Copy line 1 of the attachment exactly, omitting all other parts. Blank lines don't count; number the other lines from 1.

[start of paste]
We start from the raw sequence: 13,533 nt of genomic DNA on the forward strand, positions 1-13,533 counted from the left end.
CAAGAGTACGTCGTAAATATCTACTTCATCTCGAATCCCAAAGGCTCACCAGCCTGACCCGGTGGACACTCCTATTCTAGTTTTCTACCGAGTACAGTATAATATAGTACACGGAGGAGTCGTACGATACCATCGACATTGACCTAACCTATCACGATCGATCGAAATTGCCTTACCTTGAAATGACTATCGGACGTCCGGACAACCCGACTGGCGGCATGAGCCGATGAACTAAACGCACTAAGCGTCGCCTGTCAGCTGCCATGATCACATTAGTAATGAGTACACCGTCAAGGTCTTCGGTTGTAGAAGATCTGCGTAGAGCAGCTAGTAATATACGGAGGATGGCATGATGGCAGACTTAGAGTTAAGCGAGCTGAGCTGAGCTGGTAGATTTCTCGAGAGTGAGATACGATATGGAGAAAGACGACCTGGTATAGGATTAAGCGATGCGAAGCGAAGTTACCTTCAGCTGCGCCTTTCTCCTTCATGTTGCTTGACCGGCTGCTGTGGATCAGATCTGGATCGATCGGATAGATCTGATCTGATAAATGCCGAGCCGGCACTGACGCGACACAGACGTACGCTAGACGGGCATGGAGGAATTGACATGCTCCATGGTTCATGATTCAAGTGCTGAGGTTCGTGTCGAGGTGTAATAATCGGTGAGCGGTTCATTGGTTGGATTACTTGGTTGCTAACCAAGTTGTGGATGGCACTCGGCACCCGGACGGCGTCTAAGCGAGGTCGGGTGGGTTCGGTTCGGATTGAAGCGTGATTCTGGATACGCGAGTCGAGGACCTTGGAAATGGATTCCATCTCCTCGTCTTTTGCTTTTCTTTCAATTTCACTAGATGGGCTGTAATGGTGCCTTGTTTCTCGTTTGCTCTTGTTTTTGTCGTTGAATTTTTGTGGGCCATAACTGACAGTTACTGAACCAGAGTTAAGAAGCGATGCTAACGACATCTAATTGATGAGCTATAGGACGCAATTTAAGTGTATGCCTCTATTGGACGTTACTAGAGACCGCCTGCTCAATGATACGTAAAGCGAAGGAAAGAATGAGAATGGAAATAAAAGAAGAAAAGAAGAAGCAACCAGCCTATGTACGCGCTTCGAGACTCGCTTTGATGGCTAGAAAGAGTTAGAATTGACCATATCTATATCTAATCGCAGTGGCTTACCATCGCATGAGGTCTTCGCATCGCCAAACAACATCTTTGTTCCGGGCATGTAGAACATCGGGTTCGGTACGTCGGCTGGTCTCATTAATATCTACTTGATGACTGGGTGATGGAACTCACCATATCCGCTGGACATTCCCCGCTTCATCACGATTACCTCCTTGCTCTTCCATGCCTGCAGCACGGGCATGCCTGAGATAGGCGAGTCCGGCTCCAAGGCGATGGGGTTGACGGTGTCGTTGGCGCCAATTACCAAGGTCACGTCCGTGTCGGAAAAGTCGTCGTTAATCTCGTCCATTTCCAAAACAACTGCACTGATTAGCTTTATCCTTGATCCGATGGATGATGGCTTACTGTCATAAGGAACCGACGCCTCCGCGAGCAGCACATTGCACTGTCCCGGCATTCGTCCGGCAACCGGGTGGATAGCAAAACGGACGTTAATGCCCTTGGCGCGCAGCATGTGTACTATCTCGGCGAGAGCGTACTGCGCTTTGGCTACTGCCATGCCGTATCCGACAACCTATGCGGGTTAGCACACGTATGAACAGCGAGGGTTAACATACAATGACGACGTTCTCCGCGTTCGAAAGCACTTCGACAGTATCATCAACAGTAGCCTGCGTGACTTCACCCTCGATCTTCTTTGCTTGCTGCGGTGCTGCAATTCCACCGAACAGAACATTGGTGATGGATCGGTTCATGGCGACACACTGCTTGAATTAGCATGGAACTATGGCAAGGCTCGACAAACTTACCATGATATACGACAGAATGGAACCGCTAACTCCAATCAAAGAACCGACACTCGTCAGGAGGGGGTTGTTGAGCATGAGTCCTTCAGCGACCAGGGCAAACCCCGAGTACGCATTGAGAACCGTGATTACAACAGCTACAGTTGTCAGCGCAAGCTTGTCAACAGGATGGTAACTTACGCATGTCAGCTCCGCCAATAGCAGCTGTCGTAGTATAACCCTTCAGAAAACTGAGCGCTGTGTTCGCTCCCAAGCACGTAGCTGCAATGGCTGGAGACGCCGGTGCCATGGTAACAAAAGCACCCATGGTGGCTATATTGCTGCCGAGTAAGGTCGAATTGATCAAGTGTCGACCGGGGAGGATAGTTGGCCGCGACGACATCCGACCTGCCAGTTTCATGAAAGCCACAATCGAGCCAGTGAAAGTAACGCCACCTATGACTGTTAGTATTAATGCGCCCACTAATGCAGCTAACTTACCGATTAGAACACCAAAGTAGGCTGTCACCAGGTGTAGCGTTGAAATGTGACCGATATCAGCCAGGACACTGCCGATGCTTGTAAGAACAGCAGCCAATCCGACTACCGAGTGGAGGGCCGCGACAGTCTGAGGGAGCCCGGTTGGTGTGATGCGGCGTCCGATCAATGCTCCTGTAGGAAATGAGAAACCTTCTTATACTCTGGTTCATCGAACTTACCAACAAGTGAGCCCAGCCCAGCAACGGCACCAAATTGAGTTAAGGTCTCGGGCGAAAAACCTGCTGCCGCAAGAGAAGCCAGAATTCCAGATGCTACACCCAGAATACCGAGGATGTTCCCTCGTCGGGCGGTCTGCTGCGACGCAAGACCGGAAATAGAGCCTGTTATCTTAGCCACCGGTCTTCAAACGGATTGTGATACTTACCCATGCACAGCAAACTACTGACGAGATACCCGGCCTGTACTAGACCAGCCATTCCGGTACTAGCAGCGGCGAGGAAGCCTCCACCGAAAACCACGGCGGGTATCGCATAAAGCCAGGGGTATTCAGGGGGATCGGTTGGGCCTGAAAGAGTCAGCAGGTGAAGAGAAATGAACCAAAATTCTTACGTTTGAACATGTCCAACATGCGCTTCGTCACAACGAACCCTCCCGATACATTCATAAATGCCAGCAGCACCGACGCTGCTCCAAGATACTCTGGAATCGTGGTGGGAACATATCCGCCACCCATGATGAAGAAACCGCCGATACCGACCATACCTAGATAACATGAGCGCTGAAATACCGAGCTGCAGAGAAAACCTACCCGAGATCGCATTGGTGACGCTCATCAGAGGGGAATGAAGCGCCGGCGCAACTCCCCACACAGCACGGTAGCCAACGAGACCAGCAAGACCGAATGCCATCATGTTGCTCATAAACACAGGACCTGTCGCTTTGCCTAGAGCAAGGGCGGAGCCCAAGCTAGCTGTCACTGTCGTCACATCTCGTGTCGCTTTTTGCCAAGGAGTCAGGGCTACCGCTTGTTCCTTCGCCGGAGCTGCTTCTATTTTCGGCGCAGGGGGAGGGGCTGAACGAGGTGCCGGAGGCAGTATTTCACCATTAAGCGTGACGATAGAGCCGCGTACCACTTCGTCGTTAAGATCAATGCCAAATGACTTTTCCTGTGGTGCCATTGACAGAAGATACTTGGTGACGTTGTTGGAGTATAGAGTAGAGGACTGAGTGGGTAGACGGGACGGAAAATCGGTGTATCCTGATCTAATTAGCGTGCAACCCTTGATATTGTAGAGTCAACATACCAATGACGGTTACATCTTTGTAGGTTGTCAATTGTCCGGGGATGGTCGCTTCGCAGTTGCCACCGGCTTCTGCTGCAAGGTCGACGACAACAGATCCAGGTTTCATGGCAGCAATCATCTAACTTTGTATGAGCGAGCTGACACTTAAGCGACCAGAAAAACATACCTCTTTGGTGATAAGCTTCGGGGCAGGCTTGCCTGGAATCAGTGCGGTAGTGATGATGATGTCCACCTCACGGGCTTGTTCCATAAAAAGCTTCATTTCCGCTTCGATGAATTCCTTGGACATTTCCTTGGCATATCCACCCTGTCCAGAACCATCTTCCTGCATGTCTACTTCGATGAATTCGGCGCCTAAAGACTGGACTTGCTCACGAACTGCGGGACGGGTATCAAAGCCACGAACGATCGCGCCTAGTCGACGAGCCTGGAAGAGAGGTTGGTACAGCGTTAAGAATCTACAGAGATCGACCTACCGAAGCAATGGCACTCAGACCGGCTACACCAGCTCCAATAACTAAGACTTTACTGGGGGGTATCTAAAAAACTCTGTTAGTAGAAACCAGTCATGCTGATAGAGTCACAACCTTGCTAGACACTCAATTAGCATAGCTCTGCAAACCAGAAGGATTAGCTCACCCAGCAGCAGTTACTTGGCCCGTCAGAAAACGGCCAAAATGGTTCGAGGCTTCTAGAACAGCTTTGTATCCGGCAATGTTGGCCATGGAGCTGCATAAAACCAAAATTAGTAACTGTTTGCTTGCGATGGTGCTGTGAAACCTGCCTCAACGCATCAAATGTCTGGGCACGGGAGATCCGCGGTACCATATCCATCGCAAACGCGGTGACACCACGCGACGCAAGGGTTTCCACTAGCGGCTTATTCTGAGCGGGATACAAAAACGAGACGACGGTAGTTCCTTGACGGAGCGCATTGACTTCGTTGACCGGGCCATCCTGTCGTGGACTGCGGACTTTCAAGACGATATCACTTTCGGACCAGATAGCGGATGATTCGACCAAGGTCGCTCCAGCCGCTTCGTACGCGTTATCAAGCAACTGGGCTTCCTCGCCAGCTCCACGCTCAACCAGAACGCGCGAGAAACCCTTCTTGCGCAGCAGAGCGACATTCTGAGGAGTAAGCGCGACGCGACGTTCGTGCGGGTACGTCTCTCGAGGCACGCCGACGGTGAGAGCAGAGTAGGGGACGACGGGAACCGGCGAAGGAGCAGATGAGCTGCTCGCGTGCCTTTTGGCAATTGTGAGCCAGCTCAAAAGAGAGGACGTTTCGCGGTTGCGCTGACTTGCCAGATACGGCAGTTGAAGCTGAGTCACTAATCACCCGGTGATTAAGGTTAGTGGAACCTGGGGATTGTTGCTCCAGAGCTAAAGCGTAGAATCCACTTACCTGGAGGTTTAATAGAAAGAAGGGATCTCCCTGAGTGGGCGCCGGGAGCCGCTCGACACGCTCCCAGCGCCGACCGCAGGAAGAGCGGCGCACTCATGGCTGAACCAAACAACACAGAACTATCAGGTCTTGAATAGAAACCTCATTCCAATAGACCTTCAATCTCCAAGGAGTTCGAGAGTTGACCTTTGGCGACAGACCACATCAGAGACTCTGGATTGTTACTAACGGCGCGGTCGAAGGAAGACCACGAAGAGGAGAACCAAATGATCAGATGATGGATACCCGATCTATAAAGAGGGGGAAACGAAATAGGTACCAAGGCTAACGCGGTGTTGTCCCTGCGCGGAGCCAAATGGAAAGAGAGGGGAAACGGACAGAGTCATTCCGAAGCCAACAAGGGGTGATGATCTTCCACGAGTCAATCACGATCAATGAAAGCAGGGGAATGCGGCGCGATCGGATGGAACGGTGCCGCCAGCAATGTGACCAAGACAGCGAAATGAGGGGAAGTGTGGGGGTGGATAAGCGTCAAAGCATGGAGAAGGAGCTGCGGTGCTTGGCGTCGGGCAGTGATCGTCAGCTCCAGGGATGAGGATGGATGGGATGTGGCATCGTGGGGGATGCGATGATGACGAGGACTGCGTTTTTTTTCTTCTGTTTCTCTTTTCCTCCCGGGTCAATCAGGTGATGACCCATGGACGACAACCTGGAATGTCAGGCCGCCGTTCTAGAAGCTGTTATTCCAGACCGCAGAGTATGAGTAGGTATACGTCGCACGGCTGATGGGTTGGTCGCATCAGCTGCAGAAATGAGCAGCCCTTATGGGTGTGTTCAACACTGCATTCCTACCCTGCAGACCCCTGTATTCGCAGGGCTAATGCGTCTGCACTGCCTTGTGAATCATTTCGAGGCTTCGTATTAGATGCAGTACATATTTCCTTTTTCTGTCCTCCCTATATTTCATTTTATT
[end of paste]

We start from the raw sequence: 13,533 nt of genomic DNA on the forward strand, positions 1-13,533 counted from the left end.